|Publication number||US7856657 B2|
|Application number||US 11/589,520|
|Publication date||Dec 21, 2010|
|Filing date||Oct 30, 2006|
|Priority date||Oct 30, 2006|
|Also published as||EP2078283A2, EP2078283A4, EP2078283B1, US20080148049, WO2008063362A2, WO2008063362A3|
|Publication number||11589520, 589520, US 7856657 B2, US 7856657B2, US-B2-7856657, US7856657 B2, US7856657B2|
|Inventors||Keith E. Moore, Mohamed Dekhil, Rajesh K. Shenoy|
|Original Assignee||Hewlett-Packard Development Company, L.P.|
|Export Citation||BiBTeX, EndNote, RefMan|
|Patent Citations (14), Referenced by (7), Classifications (19), Legal Events (3)|
|External Links: USPTO, USPTO Assignment, Espacenet|
Many companies have multiple shared appliances at different locations. The shared appliances are generally used by multiple users to obtain various resources. For example, a company may have 50 printers at different locations in multiple offices. When a user wishes to print one of his documents, the user typically enters a print command in a computing device to print the document to a specific printer. However, since the printer is often physically distant from the user initiating the printout, there is a danger that sensitive documents will be collected by some other individual either accidentally or maliciously.
To overcome this privacy concern, secure printing techniques have been created.
However, these techniques suffer from at least two potential issues: (1) handling printer jams/toner outages; and (2) exposure of credentials. In the case of paper jams or toner outages, the user arrives at the printer to discover the printer is disabled and the print job is stuck somewhere in the printing infrastructure. Since the printer is distant in time and location from the initiation and location of initiation of the print job, it is often difficult or impossible to recreate the print job for another printer. In the case of exposure of credentials, it is possible that the printer itself (particularly in an environment like a hotel or airport) cannot be trusted and entering the full user credentials would be unsafe.
Thus, a market exists for a method to provide secure access of resources at shared appliances that improves trustworthiness of each shared appliance and safeguards against access by unauthorized users.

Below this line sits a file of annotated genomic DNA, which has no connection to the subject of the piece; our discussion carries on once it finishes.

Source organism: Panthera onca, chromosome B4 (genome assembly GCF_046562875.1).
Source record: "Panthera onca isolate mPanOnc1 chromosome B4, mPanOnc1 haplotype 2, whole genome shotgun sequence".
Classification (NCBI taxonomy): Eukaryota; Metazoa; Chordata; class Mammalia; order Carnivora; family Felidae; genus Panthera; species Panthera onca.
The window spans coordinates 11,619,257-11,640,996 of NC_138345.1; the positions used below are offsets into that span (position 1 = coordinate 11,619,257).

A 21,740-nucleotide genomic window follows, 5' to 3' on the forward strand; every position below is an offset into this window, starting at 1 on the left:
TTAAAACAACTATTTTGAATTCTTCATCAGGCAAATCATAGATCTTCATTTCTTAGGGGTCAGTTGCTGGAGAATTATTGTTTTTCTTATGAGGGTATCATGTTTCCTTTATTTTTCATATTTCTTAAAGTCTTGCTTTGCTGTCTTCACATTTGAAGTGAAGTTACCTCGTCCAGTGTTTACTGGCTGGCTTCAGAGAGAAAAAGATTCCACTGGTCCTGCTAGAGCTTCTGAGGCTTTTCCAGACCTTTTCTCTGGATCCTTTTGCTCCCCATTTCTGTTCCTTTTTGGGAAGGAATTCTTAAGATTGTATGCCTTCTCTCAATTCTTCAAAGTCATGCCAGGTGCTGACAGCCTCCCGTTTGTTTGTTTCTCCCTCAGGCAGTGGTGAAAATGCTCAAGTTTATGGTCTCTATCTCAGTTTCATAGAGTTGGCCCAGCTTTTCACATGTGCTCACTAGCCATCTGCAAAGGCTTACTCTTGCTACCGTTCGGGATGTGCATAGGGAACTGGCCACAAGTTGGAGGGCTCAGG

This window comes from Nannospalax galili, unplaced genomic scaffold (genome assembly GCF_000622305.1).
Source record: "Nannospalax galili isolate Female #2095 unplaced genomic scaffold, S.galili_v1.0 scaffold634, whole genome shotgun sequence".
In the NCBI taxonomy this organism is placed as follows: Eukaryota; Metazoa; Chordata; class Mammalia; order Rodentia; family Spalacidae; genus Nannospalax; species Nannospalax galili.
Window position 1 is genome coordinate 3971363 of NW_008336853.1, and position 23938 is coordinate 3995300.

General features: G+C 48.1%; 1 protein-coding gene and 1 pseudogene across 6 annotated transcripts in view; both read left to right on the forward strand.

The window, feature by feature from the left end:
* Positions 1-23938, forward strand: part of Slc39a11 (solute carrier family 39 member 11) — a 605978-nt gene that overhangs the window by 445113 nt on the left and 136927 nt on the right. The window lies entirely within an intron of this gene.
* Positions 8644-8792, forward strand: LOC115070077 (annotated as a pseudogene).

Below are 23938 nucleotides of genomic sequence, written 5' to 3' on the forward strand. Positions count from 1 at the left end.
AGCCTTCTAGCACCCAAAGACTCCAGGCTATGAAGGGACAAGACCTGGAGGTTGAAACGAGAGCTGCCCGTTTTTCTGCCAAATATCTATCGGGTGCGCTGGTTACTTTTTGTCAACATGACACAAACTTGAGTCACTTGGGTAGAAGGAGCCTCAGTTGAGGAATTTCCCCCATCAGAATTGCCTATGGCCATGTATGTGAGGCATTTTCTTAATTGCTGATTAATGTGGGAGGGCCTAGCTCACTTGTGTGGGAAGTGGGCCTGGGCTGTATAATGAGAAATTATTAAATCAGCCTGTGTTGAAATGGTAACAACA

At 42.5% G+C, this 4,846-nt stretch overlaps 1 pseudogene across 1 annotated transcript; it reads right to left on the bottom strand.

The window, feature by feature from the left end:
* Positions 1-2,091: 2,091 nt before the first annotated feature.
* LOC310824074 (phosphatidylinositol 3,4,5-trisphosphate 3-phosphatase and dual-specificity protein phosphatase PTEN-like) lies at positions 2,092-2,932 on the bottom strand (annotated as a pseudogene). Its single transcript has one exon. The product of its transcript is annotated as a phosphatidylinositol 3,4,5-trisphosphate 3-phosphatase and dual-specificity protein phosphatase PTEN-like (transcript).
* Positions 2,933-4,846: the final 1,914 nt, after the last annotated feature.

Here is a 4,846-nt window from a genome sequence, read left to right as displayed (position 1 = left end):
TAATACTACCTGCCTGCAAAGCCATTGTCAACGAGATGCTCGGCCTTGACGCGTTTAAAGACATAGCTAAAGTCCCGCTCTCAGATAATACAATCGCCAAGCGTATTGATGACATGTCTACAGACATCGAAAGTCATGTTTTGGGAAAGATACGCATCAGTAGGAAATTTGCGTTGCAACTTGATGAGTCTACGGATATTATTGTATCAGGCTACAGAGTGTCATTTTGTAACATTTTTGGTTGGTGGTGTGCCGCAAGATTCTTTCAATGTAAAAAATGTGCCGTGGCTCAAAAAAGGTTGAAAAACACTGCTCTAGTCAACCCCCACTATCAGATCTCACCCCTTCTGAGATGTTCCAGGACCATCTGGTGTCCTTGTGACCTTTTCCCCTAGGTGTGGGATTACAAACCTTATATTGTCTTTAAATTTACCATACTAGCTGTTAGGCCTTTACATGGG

An exemplary method for providing secure access to resources at shared appliances comprises obtaining an instruction from a first user to send a resource to a secure repository, the resource being associated with a first identifier, receiving a second identifier from a shared appliance, determining a pseudo identity associated with the shared appliance based on the second identifier, granting to the shared appliance permissions associated with the pseudo identity, including a permission to retrieve the resource from the secure repository, receiving the first identifier from a second user at the shared appliance, and enabling the shared appliance to provide the resource to the second user at the shared appliance.
Other embodiments and implementations are also described below.
Exemplary processes and systems for providing secure access of resources at shared appliances are described.
Section II describes an exemplary system for providing secure access of resources at multiple shared appliances.
Section III describes exemplary processes for providing secure access of resources at a shared appliance.
Section IV describes an exemplary implementation for providing secure access of documents at a printer.
Section V describes exemplary applications.
Section VI describes an exemplary computing environment.
The exemplary system 100 includes three trust regions. Trust region 1 includes a server 110 logically coupled to a database 120. The database 120 may be an internal or an external database that is accessible to the server 110. The database 120 stores data and information (e.g., about users, resources, and/or other information). For example, the information may include a list of users, one or more identifiers, and/or information relating to the appliances. Exemplary processes for registering users and appliances will be described in more detail below with reference to
Trust region 2 includes multiple shared appliances and applications running on the appliances under pseudo identities. For ease of illustration, only three appliances are shown in